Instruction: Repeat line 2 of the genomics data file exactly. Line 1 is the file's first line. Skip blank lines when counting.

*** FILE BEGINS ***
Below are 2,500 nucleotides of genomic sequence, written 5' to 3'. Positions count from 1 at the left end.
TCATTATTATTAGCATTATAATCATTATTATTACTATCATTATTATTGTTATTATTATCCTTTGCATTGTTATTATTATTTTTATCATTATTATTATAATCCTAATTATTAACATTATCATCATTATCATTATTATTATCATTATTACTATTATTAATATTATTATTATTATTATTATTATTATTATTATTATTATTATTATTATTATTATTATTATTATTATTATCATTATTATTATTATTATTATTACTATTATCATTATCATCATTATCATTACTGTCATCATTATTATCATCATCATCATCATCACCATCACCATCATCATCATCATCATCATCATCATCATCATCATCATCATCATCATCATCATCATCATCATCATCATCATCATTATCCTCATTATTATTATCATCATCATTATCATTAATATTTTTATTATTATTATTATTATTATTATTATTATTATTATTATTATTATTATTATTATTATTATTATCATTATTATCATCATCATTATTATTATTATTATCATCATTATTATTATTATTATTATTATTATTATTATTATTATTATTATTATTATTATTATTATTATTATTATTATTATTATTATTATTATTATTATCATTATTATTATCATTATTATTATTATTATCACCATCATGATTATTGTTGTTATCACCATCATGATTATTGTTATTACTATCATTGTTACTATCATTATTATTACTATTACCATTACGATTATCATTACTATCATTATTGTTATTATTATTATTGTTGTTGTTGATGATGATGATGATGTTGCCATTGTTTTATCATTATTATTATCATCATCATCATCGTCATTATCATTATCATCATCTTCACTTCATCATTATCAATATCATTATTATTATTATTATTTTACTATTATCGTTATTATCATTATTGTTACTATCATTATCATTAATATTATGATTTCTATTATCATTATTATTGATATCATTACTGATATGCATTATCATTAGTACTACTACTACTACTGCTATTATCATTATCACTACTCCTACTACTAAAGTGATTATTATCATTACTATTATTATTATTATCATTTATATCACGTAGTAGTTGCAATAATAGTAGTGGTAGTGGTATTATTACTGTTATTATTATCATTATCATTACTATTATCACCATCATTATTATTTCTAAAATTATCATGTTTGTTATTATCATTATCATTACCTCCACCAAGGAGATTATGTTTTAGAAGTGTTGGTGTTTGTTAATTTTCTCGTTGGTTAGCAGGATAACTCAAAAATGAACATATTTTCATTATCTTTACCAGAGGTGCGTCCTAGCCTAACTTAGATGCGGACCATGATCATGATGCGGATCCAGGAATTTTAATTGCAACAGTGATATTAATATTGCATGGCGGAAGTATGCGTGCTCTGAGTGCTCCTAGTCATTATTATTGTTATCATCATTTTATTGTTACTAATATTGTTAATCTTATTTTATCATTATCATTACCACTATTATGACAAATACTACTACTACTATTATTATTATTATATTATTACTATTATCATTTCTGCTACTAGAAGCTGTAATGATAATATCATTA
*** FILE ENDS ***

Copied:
TCATTATTATTAGCATTATAATCATTATTATTACTATCATTATTATTGTTATTATTATCCTTTGCATTGTTATTATTATTTTTATCATTATTATTATAATCCTAATTATTAACATTATCATCATTATCATTATTATTATCATTATTACTATTATTAATATTATTATTATTATTATTATTATTATTATTATTATTATTATTATTATTATTATTATTATTATTATTATCATTATTATTATTATTATTATTACTATTATCATTATCATCATTATCATTACTGTCATCATTATTATCATCATCATCATCATCACCATCACCATCATCATCATCATCATCATCATCATCATCATCATCATCATCATCATCATCATCATCATCATCATCATCATCATTATCCTCATTATTATTATCATCATCATTATCATTAATATTTTTATTATTATTATTATTATTATTATTATTATTATTATTATTATTATTATTATTATTATTATTATCATTATTATCATCATCATTATTATTATTATTATCATCATTATTATTATTATTATTATTATTATTATTATTATTATTATTATTATTATTATTATTATTATTATTATTATTATTATTATTATTATTATTATCATTATTATTATCATTATTATTATTATTATCACCATCATGATTATTGTTGTTATCACCATCATGATTATTGTTATTACTATCATTGTTACTATCATTATTATTACTATTACCATTACGATTATCATTACTATCATTATTGTTATTATTATTATTGTTGTTGTTGATGATGATGATGATGTTGCCATTGTTTTATCATTATTATTATCATCATCATCATCGTCATTATCATTATCATCATCTTCACTTCATCATTATCAATATCATTATTATTATTATTATTTTACTATTATCGTTATTATCATTATTGTTACTATCATTATCATTAATATTATGATTTCTATTATCATTATTATTGATATCATTACTGATATGCATTATCATTAGTACTACTACTACTACTGCTATTATCATTATCACTACTCCTACTACTAAAGTGATTATTATCATTACTATTATTATTATTATCATTTATATCACGTAGTAGTTGCAATAATAGTAGTGGTAGTGGTATTATTACTGTTATTATTATCATTATCATTACTATTATCACCATCATTATTATTTCTAAAATTATCATGTTTGTTATTATCATTATCATTACCTCCACCAAGGAGATTATGTTTTAGAAGTGTTGGTGTTTGTTAATTTTCTCGTTGGTTAGCAGGATAACTCAAAAATGAACATATTTTCATTATCTTTACCAGAGGTGCGTCCTAGCCTAACTTAGATGCGGACCATGATCATGATGCGGATCCAGGAATTTTAATTGCAACAGTGATATTAATATTGCATGGCGGAAGTATGCGTGCTCTGAGTGCTCCTAGTCATTATTATTGTTATCATCATTTTATTGTTACTAATATTGTTAATCTTATTTTATCATTATCATTACCACTATTATGACAAATACTACTACTACTATTATTATTATTATATTATTACTATTATCATTTCTGCTACTAGAAGCTGTAATGATAATATCATTA